A float-based autonomous three-year time-series of ODZ biogeochemistry in the Eastern Tropical N. Pacific

Mark A Altabet, University of Massachusetts Dartmouth, School for Marine Science and Technology, New Bedford, MA, United States, Craig L McNeil, Applied Physics Laboratory University of Washington, Seattle, United States, Eric A D'Asaro, Applied Physics Lab, Univ of Washington, Seattle, WA, United States and Annie Bourbonnais, University of South Carolina, School of the Earth, Ocean & Environment, Columbia, SC, United States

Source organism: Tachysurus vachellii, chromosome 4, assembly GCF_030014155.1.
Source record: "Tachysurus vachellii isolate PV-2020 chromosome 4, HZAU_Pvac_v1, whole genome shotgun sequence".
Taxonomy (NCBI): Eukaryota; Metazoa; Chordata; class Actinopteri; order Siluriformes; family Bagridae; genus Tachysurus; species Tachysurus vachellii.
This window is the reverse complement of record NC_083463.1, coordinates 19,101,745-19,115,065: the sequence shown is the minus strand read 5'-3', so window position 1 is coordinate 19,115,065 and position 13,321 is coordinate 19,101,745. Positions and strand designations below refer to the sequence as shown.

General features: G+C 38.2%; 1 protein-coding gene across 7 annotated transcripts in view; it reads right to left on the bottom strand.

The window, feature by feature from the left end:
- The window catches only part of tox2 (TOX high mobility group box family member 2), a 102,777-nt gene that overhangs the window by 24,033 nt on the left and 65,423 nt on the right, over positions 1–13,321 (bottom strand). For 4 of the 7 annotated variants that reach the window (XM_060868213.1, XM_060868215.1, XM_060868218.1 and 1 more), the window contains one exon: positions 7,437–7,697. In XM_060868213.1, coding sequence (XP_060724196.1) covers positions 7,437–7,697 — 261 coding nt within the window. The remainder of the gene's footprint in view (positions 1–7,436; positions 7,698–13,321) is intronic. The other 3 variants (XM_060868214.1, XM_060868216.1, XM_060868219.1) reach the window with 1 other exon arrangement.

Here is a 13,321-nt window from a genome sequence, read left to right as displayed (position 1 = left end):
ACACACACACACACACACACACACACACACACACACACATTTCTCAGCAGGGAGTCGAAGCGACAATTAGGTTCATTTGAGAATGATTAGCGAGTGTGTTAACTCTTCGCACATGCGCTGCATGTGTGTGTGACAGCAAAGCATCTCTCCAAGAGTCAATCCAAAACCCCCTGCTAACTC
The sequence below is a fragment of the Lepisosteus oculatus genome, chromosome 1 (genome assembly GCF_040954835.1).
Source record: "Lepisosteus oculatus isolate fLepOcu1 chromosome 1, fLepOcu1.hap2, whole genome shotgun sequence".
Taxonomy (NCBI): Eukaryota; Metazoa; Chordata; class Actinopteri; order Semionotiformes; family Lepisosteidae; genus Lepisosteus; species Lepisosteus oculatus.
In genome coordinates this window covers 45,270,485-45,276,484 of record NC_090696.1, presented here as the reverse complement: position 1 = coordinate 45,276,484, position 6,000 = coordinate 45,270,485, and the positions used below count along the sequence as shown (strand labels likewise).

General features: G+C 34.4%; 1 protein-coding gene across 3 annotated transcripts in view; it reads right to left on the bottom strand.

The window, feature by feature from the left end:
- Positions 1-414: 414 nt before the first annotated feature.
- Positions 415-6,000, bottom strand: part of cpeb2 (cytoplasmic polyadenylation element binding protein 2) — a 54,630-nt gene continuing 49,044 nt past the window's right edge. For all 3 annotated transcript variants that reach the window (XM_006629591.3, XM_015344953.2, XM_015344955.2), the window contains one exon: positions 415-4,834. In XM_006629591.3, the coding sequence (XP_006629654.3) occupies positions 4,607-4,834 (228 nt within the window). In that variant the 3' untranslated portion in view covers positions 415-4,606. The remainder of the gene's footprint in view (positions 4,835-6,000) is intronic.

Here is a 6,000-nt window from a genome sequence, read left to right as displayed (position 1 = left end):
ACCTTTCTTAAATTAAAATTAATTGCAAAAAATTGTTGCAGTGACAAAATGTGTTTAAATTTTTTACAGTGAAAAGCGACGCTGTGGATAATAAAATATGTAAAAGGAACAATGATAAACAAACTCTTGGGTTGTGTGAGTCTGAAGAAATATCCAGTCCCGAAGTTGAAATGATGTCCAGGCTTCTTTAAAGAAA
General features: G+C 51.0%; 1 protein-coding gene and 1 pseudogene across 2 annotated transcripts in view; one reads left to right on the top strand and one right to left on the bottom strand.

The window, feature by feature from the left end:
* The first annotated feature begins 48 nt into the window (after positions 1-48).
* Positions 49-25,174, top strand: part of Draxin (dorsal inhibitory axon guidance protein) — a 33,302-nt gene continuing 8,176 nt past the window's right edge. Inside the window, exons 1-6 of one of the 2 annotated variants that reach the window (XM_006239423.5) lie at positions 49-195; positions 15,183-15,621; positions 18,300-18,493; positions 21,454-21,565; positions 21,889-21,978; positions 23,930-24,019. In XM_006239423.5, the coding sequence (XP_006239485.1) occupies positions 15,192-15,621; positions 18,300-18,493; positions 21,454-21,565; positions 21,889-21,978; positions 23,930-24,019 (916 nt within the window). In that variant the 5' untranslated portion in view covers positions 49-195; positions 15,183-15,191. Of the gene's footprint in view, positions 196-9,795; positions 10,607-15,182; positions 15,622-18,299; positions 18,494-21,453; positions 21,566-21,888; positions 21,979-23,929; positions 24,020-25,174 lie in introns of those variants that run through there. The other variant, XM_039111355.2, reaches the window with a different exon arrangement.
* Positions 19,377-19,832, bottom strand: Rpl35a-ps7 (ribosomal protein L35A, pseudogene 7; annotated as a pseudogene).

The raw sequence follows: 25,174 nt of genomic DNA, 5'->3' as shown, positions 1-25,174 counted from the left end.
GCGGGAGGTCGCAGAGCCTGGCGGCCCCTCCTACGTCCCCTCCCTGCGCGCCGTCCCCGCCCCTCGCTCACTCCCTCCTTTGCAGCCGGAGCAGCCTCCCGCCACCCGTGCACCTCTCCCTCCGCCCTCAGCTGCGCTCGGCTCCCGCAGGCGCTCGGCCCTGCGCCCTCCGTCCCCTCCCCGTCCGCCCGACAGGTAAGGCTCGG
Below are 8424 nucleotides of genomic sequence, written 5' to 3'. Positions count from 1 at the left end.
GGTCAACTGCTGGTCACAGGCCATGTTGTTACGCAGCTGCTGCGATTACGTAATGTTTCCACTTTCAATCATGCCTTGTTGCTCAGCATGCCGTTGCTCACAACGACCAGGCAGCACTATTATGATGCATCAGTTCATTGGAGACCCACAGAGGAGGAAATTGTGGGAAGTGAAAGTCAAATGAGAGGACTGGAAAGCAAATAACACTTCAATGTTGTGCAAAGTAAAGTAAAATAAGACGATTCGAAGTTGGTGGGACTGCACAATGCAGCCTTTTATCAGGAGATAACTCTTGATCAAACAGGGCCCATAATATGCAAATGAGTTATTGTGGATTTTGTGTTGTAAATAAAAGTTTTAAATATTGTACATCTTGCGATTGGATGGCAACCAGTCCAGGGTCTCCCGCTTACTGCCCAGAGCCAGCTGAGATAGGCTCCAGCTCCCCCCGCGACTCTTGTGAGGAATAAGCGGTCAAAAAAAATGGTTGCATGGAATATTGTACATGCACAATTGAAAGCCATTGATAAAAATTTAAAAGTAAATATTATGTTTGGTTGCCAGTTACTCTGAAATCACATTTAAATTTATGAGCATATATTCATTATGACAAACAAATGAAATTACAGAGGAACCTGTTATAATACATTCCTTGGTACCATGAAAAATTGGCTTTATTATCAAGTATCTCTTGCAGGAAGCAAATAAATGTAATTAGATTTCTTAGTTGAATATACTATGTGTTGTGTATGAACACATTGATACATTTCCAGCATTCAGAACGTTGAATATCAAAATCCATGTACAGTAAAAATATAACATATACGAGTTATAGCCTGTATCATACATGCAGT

Open ocean oxygen deficient zones (ODZ’s) host unique subsurface biogeochemical processes that have global impacts including fixed nitrogen loss and the cycling of N2O. They have been predicted to expand geographically in response to global warming though contrary perspectives are available. In addition, biogeochemical activity is highly variable in time and space as associated with coastal upwelling plumes and certain types of mesoscale eddies. Correspondingly, ship-based observations are insufficient to both capture relevant scales of variability and provide the sustained time series records required to detect long term (≥ decadal) changes. Sustained autonomous observation using float platforms addresses these problems but the unique subsurface biogeochemistry of ODZ’s requires sensor capabilities that up to now have not been available. In the cores of ODZ’s, O2 is often undetectable even with nM sensitivity and key ODZ microbial nitrogen cycle processes now appear to have O2 sensitivities in the 0 to 3 μM range. The buildup of biogenic N2 quantitatively measures N-loss in ODZ’s but is analytically challenging particularly for autonomous deployment. We have deployed an Argo-style float in the Eastern Tropical N. Pacific ODZ with sensors designed to measure both nM-level O2and N2 gas concentration at the levels of precision and stability required for sustained study of ODZ biogeochemistry. The ODZ-Float has operated continuously for the last three years within the ETNP producing a data set unique with respect to its resolution and longevity. During this time O2 below the oxycline has was always <100 nM even though float trajectory would suggest crossing of the northern ODZ boundary according to the WOA18 database. Biogenic N2 was measured with a precision of ± 0.15 µmol/kg and showed apparent seasonal variations. During 2-week isopycnal drifts, in situ rates of N2 production were calculated for the first time that showed large temporal variations.